Most people would say that consensus is a wonderful thing. When everyone agrees, there will be no battles and the project will go on without a hitch, right? Unfortunately, no.
In his book The Five Dysfunctions of a Team, Patrick Lencioni says, “Consensus is horrible. I mean, if everyone really agrees on something and consensus comes about quickly and naturally, well that’s terrific. But that isn’t how it usually works, and so consensus becomes an attempt to please everyone.”
Your Company Needs A Decision-Maker
As Lencioni alludes, if you push for consensus you won’t get to the best outcomes, you’ll slow down your decision making, you won’t be clear about your team’s responsibilities, and you’ll be more likely to fail.
I see this happening most often in companies with weak leadership, when leaders don’t own the fact that they are the final say. It can be tough being the one who has the final word, because it usually means you must publicly disagree with someone. That could lead to an argument, and if the decision is a bad one, the buck stops with you. But, alas, that’s the role of a leader, regardless of the specific leadership role—Operations Director, Sales Manager, Floor Supervisor, or Department Manager.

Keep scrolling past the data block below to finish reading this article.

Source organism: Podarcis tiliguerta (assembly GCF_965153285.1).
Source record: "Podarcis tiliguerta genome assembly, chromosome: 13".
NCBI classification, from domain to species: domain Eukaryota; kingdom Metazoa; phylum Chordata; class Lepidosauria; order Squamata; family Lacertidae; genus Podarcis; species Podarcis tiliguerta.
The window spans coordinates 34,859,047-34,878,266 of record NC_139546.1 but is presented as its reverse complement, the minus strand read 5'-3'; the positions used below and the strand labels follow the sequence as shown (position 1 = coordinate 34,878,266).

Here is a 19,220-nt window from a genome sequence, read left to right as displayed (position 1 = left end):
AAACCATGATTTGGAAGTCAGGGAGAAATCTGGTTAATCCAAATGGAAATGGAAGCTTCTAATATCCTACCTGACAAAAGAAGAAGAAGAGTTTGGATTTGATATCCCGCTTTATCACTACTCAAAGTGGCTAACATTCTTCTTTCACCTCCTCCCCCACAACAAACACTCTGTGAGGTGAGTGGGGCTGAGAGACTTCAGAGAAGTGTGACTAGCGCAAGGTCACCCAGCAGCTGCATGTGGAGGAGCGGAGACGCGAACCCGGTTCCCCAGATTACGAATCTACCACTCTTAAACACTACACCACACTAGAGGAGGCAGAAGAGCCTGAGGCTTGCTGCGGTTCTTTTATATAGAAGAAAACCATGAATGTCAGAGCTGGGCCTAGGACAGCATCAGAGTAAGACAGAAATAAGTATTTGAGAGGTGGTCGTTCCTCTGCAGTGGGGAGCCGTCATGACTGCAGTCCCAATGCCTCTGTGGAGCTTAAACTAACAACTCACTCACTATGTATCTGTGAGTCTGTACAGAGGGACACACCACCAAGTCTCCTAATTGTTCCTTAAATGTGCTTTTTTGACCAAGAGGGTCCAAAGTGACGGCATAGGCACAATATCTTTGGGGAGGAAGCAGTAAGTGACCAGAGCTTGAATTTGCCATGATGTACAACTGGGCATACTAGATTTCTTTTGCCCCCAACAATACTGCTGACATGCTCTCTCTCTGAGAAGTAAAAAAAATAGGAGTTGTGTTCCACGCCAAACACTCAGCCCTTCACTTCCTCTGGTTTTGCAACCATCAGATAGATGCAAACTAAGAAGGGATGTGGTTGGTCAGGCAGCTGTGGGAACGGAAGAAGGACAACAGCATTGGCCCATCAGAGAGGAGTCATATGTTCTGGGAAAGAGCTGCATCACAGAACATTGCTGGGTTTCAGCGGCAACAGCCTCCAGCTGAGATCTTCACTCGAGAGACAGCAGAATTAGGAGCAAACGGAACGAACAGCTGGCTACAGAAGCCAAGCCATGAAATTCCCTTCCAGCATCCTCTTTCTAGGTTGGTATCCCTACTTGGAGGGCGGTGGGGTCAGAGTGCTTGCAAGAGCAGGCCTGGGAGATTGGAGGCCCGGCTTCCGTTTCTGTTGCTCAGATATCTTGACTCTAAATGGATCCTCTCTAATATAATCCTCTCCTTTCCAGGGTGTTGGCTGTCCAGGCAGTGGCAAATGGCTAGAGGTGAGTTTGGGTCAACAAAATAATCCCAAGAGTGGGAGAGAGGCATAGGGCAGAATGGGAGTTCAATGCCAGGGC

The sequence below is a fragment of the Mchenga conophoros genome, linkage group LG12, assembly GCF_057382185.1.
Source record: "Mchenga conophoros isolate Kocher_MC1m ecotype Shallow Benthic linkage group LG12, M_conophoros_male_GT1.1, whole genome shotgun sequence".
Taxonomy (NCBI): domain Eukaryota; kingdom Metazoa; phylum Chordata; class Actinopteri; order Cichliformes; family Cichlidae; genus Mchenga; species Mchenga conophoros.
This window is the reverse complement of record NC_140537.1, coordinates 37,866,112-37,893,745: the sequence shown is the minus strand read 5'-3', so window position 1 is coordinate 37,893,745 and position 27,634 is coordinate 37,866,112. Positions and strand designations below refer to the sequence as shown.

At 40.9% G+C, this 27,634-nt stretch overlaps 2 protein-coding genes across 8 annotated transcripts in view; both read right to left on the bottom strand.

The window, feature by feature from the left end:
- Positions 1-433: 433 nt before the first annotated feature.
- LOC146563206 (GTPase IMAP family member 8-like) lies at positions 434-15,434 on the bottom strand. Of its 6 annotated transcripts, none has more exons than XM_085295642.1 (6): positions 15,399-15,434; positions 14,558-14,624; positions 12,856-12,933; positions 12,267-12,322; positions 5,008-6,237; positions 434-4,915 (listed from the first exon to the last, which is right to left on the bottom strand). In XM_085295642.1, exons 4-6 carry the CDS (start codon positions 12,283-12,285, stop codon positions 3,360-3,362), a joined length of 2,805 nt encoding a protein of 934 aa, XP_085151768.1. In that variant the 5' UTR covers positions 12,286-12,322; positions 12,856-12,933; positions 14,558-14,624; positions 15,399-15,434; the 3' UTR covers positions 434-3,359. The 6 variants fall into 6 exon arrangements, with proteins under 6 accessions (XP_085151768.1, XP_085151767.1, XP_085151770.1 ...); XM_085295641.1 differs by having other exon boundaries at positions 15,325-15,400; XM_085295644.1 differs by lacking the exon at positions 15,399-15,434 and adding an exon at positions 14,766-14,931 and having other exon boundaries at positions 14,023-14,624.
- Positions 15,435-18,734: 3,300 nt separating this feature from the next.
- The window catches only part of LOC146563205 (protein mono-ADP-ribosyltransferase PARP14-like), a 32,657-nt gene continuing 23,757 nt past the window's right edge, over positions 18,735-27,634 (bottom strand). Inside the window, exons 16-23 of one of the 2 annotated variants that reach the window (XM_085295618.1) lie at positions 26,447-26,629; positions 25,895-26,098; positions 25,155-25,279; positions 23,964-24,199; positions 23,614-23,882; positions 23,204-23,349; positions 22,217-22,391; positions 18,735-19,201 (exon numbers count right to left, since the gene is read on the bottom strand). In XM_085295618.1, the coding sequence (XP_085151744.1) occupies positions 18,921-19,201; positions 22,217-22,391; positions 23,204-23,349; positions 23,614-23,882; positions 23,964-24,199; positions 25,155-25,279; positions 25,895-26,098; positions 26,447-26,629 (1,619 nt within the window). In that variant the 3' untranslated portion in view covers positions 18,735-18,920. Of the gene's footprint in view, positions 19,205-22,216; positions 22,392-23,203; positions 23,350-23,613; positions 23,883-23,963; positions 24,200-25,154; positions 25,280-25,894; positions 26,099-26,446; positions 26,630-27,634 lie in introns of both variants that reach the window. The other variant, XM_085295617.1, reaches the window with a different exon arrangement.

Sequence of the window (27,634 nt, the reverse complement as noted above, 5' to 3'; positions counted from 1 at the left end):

But at the helm of the company, the person on the leadership team with the final word is your Integrator. In an EOS® company, the Integrator is the person who harmoniously integrates all the moving pieces at the leadership team.
Time to Make a Decision!
Good Integrators are often called upon to make decisions. During a meeting, you may be working through an issue and everyone has had their say. People are starting to repeat themselves and are politicking for what they want. Fearless Integrator, it’s time to make a decision.
You’re adding a member to the leadership team and everyone can’t agree on the person to pick. Fearless Integrator, time to make a decision.
The Visionary owner thinks you should take on the eighth Rock, or priority, this month. Fearless Integrator, it’s time to make a decision.
I find my healthiest teams actually call this out often. They point to the fact that a decision needs to be made, even if they don’t agree with it.
Forbes Magazine’s Mike Myatt sums it up well: “The thought all employees should have an equal say is just more politically correct thinking run amok. While I’m a true believer in candor in the workplace, and have always encouraged feedback and input at every level of an organization, this doesn’t mean everyone should have an equal say – they shouldn’t.” In healthy EOS companies, your Fearless Integrator makes the decision.